The chalk cliffs surrounding the Brighton marina site are made up of the remains of ancient sea creatures, the fossilized bones of ice age land mammals, and nodules of flint. They stand in sharp contrast to the marina itself, a weirdly artificial (and often empty) collection of businesses and homes positioned in that strange space between land and sea.
During one of the perimeter walks of the Marina that I took in May while doing research for my current Shift-lab collaboration, I picked up a dislodged piece of chalk and took it home with me.
I started printing the Marina project a few weeks ago, laying down the black text that I culled from newspaper articles and promotional literature produced in the 1960s and 70s.
Some excerpts from the text:
Listen out for a bell which rings continuously : Kill forever the talk of pure speculation : There are two types of waves which will assault the Marina: This has happened once in America
The sea wall can commence and will be completed in two years : The harbor arms are each a mile long : Mr. Cohen had his vision : They will be on land reclaimed from the sea : Keeping a guardian’s eye on the western arm of the marina : The rings are lifted very slowly : The Marina is for everyone : This is simple work, really : Planning is a negative control : We can say what will not happen but we can’t say what must go in the plans
After getting this marina form onto the page, I had no real plans. I hoped to let the first steps guide the next few. I am dealing with a single sheet of kozo which will fold down twice (a french fold) to 8 x 6″. The Marina text above will appear in the opening, but there is more to be done on the back side, and on what will be the “cover” of the folded sheet. The sheet is translucent, so the imagery on the front and back side will impact each other.
Finding that chalk moved my thinking toward the cliffs and their long history. I spent time drawing bone shapes and flint orbs and thinking about how the chalk itself could play a role in the printing of the book. I often use magnesium carbonate to stiffen up my ink, why not shift to calcium carbonate and print some imagery with chalk from the cliffs?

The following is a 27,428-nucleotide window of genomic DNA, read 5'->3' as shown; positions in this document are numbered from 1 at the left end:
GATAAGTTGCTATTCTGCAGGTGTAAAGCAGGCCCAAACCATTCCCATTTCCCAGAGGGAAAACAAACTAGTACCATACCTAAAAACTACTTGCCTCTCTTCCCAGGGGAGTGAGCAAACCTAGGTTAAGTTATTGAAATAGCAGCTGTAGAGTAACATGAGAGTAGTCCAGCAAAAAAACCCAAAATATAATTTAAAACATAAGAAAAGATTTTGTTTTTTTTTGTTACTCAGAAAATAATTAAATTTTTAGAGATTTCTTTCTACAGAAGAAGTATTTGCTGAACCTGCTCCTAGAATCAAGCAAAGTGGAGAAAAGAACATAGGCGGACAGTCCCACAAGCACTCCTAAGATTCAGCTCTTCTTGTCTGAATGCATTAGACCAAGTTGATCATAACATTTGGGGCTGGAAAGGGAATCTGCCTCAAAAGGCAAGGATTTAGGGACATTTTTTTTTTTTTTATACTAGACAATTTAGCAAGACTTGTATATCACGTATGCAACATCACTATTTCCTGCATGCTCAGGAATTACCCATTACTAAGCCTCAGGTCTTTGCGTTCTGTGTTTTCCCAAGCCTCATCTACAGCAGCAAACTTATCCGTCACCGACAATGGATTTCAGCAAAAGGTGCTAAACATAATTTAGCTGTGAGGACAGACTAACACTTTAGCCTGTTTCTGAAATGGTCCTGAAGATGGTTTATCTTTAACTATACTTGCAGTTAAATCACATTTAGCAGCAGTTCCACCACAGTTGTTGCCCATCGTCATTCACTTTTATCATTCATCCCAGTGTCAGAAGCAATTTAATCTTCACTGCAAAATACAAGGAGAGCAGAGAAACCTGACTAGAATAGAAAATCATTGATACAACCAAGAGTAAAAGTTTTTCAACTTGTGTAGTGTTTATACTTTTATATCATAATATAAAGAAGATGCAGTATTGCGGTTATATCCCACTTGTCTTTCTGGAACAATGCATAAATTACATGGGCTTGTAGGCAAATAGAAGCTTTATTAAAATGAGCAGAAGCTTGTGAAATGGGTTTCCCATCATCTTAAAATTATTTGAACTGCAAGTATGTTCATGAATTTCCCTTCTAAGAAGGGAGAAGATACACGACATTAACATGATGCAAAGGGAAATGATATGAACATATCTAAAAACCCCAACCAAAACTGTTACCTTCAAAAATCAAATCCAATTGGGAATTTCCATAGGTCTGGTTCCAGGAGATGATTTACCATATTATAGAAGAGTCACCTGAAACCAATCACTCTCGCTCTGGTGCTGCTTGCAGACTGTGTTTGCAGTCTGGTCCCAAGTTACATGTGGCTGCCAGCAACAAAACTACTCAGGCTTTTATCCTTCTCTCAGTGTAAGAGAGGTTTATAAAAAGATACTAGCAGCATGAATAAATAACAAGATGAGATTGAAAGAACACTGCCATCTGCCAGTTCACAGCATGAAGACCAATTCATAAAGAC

To the cheese grater!
With a healthy dose of cliff chalk injected into my opaque white, I set to work, printing the lino cut above onto the back side of the text marina. It’s quite subtle on the sheet, but when held up to the light, the two forms have a new relationship.
There is still much to do. This fall, my Marina fold will be united with four other folded forms from Tricia Treacy, Katie Baldwin, Denise Bookwalter and Macy Chadwick, each an investigation of a manipulated location. Look for more information soon about an exhibition devoted to this project in Portland, Oregon in November.
And now is the time when I have to tell you something personal. I wasn’t sure I was going to mention this on the blog, but it will so obviously impact my life and work forever and ever that it seems silly not to. True fact: I am more than 8 months pregnant. Here, look:
I was really hoping to be one of those hard core pregnant ladies who could keep going until the due date, but as it turns out, I am one of those pregnant ladies who can’t walk more than twenty paces at a time without having to lie down or lean against a wall with several weeks still to go. Printing has officially become an impossibility for me, which is why I need to thank this man:
A Poem for Kevin
Kevin, Kevin, Kevin,
Friend, Printer, Hero,
If you were not here to print for me,
The book would be a zero
Kevin Hagger, of Rinkydink Ink, bless you for your selfless help. When this baby is on the outside and is, you know, not a newborn, I am ready to help you with whatever printing task you name. And also, I have a present for you.
That is it from Big Jump this week, but I have a couple of last items to share.